- GoldenKey -- a marketplace that lets consumers hire agents to perform one-off or bundled services for flat fees -- has raised an additional $1.75 million.
- GoldenKey's investors include Lowe's venture arm and a venture-capital firm that counts Trulia founder Pete Flint among its partners.
- GoldenKey's most expensive service package costs $3,500 and contracts a real estate agent to perform a limited number of services, which can include listing one home and holding an open house.
Some real estate agents bristle at idea of working with clients on a fee-for-service basis, but Latrice McFadden says the technique helped her generate $10,000 in extra income last year.
The Durham, North Carolina-based real estate agent performed around 60 one-off tasks for customers in 2016.
One seller paid her a traditional commission for buyer representation after she entered the person’s listing into the MLS for a small fee, yielding a combined $4,500 in income, she said.
“They’re clients I probably never would have worked with, and they’ve since referred me to other people,” she said of some of these customers.
She says her experience demonstrates the value of GoldenKey, the marketplace that sent this business to McFadden.
The startup — a marketplace that lets consumers hire agents to perform one-off or bundled services for flat fees — recently nabbed an additional $1.75 million in funding, suggesting some investors also see promise in a startup that’s irked some in the industry.
Lowe’s venture arm and a venture-capital firm that counts Trulia founder Pete Flint among its partners (NFX Guild) were among investors that contributed to the funding round.
GoldenKey plans to use the cash, which brings its total funding to $3.4 million, to fuel brand awareness and grow its user base across the country.
Background on GoldenKey
Around 2,000 agents in 47 states have signed up to receive business through GoldenKey (formerly known as SoloPro), according to GoldenKey CEO Tommy Sowers. The company claims to have helped consumers save more than $700,000 in commission fees on more than $25 million in real estate transactions.
Chris Langford, director of Lowe’s Ventures, said in a statement that GoldenKey provides “home buyers with the first fully-custom solution for purchasing their next home” and allows real estate agents “to get paid immediately and directly for the services they provide.”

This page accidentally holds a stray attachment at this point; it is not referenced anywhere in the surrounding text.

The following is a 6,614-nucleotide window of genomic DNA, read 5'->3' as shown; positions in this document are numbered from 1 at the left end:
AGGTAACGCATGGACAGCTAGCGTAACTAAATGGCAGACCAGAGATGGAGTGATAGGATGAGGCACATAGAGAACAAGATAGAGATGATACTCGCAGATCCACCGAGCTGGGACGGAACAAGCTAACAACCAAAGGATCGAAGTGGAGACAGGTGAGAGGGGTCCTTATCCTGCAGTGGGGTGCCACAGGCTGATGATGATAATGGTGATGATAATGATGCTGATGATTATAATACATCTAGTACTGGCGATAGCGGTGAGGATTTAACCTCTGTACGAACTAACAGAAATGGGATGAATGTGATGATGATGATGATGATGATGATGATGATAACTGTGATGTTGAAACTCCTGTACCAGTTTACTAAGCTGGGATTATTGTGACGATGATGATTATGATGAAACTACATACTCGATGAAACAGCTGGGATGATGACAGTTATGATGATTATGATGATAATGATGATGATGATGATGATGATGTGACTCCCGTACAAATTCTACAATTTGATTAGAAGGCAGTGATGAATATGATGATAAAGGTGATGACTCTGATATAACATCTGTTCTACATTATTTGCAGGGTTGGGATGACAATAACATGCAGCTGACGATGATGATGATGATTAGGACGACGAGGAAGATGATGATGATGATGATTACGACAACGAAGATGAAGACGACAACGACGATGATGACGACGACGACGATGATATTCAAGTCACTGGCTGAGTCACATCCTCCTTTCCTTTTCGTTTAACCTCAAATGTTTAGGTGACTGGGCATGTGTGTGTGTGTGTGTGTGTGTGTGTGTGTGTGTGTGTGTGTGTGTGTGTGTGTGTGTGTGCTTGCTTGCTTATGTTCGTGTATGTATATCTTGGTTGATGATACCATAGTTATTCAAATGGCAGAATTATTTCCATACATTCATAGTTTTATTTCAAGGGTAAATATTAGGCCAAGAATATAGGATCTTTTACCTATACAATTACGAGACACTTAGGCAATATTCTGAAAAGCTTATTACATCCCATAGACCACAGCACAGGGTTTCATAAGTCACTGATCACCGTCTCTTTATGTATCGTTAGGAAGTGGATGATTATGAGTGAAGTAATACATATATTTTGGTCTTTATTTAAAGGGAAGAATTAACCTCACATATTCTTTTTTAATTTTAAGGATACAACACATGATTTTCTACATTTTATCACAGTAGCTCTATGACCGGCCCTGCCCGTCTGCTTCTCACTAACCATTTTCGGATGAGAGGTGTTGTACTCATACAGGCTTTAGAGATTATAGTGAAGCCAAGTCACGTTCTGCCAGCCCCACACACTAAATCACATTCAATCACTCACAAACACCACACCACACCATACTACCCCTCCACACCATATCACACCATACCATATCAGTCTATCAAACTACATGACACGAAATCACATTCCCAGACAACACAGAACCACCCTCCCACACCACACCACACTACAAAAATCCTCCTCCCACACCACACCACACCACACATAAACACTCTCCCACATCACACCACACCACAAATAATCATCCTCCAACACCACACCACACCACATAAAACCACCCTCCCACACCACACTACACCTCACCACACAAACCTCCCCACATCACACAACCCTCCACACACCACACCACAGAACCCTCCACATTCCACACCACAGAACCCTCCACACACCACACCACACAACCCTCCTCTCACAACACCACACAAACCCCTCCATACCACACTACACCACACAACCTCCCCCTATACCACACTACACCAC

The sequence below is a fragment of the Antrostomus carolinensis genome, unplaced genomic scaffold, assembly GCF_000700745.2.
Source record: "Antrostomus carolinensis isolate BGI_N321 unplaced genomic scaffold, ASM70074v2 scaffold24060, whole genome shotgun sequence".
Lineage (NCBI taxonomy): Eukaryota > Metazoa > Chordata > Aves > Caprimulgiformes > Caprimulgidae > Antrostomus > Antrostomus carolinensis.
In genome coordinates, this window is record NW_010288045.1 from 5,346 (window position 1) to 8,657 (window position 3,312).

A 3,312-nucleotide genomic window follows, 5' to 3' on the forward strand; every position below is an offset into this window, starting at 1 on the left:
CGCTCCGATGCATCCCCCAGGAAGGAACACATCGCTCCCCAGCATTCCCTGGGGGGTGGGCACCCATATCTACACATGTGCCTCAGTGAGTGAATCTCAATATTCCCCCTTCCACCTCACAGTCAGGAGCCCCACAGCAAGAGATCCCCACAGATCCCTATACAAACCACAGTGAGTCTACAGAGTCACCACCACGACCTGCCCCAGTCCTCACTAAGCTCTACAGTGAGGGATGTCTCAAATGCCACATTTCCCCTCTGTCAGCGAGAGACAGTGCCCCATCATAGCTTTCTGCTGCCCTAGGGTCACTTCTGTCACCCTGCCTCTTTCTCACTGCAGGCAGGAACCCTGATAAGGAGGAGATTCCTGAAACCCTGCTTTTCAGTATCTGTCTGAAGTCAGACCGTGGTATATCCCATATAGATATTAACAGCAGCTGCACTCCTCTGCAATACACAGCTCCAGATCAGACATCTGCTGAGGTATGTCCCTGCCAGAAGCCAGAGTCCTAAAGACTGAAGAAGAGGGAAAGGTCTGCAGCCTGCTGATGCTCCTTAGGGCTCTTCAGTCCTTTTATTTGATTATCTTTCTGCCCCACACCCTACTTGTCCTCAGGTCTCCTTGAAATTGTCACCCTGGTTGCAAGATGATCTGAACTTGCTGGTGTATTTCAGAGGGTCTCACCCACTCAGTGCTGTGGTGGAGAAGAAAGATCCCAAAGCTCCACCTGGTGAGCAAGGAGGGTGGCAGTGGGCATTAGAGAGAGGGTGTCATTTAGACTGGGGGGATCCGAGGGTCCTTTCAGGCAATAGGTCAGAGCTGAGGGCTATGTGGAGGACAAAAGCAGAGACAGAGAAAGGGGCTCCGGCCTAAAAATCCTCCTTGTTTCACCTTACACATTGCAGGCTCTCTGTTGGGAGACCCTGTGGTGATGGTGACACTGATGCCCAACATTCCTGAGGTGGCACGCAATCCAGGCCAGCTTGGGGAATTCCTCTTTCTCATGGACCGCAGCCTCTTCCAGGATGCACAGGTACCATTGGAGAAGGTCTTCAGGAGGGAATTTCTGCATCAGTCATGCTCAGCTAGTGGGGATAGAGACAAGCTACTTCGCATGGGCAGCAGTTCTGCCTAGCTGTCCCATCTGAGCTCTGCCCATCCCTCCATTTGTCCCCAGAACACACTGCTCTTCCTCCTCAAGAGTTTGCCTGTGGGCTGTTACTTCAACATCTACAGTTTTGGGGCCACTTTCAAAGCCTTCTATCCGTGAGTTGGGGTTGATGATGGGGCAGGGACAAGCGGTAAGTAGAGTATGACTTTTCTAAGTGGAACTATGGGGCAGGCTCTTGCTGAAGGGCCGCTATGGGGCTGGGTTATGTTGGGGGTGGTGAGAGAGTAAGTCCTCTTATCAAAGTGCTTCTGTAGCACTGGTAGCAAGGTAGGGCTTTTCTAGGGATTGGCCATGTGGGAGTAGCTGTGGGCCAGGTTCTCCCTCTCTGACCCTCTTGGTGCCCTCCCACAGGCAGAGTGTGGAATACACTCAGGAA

“We see this as a win-win and a shining example of how technology can create efficiency in the real estate market,” he said.
GoldenKey lets buyers pay flat fees for individual services from agents at brokerages around the country, including pricing a home ($100), showing a home ($100) and making an offer ($200).
But the startup now emphasizes the limited-service packages that it rolled out last year. While consumers must pay for one-off services upfront, those who buy service packages can wait to pay until 48 hours before a transaction closes.
Buyers who opt for GoldenKey’s most expensive service package, priced at $3,500, contract an agent to set up one home-search alert, price one home, show three properties, attend one event, make one offer and coordinate one transaction.
Homesellers who choose GoldenKey’s most expensive offering, also priced at $3,500, contract an agent to price one home, list one home, put on two open houses, attend one closing and coordinate one transaction.
Consumers who purchase GoldenKey’s service packages can buy additional one-off services from GoldenKey’s a la carte menu if they exhaust the set of services allotted by their package.
The agent connection
Whenever a consumer requests an individual service or service package on GoldenKey, the startup fires out the request to a gaggle of local agents who have signed up for GoldenKey. The first to claim the request gets the job.
Buyers and sellers who connect with agents on GoldenKey pay GoldenKey for an agent’s services, not the agent or the agent’s broker directly.
In order to comply with real estate laws, GoldenKey then passes those fees on to the agent’s broker, rather than the agent. It’s then up to the broker and agent to decide how to split the fee.
GoldenKey has drawn criticism from the industry for seeking to popularize low-fee brokerage services. At one point, the startup ran TV commercials that broadcast the startup’s ambition to “blow up” real estate commissions.
But like many other real estate tech startups, GoldenKey has toned down the rhetoric and adjusted its business model in ways that validate aspects of the traditional brokerage model, such as by rolling out bundled services, increasing pricing and rebranding to GoldenKey from SoloPro.
McFadden, broker-owner of Tyco Realty & Investments, says some agents at her previous brokerage told her they thought GoldenKey’s premise — that commissions are too high and many consumers don’t need end-to-end support — is borderline degrading.
But from McFadden’s perspective, “this is going to happen [GoldenKey’s service model] whether I agree to do it or not, so it doesn’t makes sense for me not to take advantage of it.
“As a Realtor I’ve been in the business for almost 20 years, and I know that you have to keep all of your options open, so I’m certainly open to multiple streams of income,” she added.